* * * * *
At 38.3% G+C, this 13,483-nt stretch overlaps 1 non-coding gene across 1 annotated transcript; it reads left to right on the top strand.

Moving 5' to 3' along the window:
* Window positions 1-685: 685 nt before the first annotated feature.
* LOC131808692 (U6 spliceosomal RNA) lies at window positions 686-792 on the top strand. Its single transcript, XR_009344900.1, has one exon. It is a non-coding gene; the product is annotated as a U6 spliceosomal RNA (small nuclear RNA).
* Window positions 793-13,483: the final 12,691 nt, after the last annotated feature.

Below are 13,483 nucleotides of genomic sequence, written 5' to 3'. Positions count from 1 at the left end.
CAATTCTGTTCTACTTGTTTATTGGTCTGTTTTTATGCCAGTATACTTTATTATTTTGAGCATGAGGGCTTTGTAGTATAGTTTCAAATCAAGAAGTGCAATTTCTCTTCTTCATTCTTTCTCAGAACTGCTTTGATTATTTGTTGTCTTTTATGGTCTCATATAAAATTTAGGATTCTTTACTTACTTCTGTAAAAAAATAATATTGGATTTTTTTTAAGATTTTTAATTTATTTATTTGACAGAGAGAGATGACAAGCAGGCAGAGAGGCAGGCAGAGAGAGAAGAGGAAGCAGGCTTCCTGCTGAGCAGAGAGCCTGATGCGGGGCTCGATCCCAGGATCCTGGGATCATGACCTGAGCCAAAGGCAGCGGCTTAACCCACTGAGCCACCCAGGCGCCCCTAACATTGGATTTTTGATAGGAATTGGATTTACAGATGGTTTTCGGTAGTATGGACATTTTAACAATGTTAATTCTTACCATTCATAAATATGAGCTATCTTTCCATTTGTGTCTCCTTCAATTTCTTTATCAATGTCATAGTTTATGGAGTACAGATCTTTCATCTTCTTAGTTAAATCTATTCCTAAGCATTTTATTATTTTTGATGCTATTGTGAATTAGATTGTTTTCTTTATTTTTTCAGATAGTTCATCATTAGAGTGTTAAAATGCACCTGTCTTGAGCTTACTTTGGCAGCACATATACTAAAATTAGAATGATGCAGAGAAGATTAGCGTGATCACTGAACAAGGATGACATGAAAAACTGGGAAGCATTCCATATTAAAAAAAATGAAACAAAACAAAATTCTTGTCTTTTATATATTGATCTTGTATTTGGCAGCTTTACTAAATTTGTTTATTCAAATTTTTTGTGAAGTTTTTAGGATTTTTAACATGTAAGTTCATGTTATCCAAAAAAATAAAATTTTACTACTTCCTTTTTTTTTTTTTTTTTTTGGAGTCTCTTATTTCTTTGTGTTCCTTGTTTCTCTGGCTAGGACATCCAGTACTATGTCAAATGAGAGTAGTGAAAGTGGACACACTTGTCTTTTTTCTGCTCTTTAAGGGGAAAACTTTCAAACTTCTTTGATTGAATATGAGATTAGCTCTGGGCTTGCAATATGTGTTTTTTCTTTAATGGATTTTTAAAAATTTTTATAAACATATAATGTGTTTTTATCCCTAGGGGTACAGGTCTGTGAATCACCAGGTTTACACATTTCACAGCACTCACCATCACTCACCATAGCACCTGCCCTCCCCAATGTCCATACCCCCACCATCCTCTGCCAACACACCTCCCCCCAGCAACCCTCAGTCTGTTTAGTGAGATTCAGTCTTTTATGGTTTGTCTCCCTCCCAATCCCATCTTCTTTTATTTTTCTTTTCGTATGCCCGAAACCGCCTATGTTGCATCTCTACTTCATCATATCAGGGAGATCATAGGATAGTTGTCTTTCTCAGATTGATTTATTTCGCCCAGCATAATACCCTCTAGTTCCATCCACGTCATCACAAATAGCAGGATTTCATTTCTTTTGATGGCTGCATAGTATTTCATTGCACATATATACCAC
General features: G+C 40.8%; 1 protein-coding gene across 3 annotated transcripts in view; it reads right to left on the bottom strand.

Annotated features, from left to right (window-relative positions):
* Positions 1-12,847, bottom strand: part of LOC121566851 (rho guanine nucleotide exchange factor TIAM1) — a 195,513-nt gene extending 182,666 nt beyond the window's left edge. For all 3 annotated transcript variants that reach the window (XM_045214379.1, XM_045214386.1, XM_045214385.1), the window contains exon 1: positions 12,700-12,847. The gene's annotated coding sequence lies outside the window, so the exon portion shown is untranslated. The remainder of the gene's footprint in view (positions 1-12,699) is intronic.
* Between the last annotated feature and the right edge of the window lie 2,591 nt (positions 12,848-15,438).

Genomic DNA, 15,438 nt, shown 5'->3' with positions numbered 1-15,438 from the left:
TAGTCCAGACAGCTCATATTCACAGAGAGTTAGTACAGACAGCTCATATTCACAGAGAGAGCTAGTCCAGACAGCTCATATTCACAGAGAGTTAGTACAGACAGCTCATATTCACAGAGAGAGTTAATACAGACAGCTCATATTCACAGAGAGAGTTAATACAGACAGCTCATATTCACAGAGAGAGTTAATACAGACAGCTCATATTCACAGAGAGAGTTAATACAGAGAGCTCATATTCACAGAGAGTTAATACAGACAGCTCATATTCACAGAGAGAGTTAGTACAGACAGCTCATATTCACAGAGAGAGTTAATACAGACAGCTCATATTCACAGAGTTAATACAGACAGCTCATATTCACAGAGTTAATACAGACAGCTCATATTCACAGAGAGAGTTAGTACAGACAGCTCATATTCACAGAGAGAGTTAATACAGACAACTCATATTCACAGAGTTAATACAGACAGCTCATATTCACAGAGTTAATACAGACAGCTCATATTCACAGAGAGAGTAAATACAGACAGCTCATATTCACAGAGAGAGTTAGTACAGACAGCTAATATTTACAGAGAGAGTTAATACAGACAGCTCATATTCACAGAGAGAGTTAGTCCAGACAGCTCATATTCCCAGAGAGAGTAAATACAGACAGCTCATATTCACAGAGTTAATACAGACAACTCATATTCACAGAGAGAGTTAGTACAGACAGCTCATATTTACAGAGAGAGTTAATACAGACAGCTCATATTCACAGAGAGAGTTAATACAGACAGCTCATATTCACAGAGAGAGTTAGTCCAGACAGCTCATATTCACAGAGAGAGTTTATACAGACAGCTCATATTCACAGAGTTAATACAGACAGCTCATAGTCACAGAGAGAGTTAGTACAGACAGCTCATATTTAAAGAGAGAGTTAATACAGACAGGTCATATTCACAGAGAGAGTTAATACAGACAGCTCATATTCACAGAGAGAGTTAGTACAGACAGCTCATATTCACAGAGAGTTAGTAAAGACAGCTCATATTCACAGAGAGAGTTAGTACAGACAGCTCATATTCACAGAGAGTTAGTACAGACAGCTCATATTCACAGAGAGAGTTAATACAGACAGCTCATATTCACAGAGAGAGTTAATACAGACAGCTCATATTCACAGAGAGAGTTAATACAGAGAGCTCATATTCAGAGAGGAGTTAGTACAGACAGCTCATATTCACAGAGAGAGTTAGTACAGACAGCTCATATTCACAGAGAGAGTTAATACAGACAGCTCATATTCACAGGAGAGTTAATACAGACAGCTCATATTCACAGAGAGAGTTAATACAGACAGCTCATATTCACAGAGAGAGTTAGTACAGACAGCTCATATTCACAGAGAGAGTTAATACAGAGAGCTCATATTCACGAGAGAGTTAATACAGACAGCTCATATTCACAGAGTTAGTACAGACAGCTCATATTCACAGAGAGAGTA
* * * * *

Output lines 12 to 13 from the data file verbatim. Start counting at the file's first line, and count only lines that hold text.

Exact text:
Genomic DNA, 15,438 nt, shown 5'->3' with positions numbered 1-15,438 from the left:
TAGTCCAGACAGCTCATATTCACAGAGAGTTAGTACAGACAGCTCATATTCACAGAGAGAGCTAGTCCAGACAGCTCATATTCACAGAGAGTTAGTACAGACAGCTCATATTCACAGAGAGAGTTAATACAGACAGCTCATATTCACAGAGAGAGTTAATACAGACAGCTCATATTCACAGAGAGAGTTAATACAGACAGCTCATATTCACAGAGAGAGTTAATACAGAGAGCTCATATTCACAGAGAGTTAATACAGACAGCTCATATTCACAGAGAGAGTTAGTACAGACAGCTCATATTCACAGAGAGAGTTAATACAGACAGCTCATATTCACAGAGTTAATACAGACAGCTCATATTCACAGAGTTAATACAGACAGCTCATATTCACAGAGAGAGTTAGTACAGACAGCTCATATTCACAGAGAGAGTTAATACAGACAACTCATATTCACAGAGTTAATACAGACAGCTCATATTCACAGAGTTAATACAGACAGCTCATATTCACAGAGAGAGTAAATACAGACAGCTCATATTCACAGAGAGAGTTAGTACAGACAGCTAATATTTACAGAGAGAGTTAATACAGACAGCTCATATTCACAGAGAGAGTTAGTCCAGACAGCTCATATTCCCAGAGAGAGTAAATACAGACAGCTCATATTCACAGAGTTAATACAGACAACTCATATTCACAGAGAGAGTTAGTACAGACAGCTCATATTTACAGAGAGAGTTAATACAGACAGCTCATATTCACAGAGAGAGTTAATACAGACAGCTCATATTCACAGAGAGAGTTAGTCCAGACAGCTCATATTCACAGAGAGAGTTTATACAGACAGCTCATATTCACAGAGTTAATACAGACAGCTCATAGTCACAGAGAGAGTTAGTACAGACAGCTCATATTTAAAGAGAGAGTTAATACAGACAGGTCATATTCACAGAGAGAGTTAATACAGACAGCTCATATTCACAGAGAGAGTTAGTACAGACAGCTCATATTCACAGAGAGTTAGTAAAGACAGCTCATATTCACAGAGAGAGTTAGTACAGACAGCTCATATTCACAGAGAGTTAGTACAGACAGCTCATATTCACAGAGAGAGTTAATACAGACAGCTCATATTCACAGAGAGAGTTAATACAGACAGCTCATATTCACAGAGAGAGTTAATACAGAGAGCTCATATTCAGAGAGGAGTTAGTACAGACAGCTCATATTCACAGAGAGAGTTAGTACAGACAGCTCATATTCACAGAGAGAGTTAATACAGACAGCTCATATTCACAGGAGAGTTAATACAGACAGCTCATATTCACAGAGAGAGTTAATACAGACAGCTCATATTCACAGAGAGAGTTAGTACAGACAGCTCATATTCACAGAGAGAGTTAATACAGAGAGCTCATATTCACGAGAGAGTTAATACAGACAGCTCATATTCACAGAGTTAGTACAGACAGCTCATATTCACAGAGAGAGTA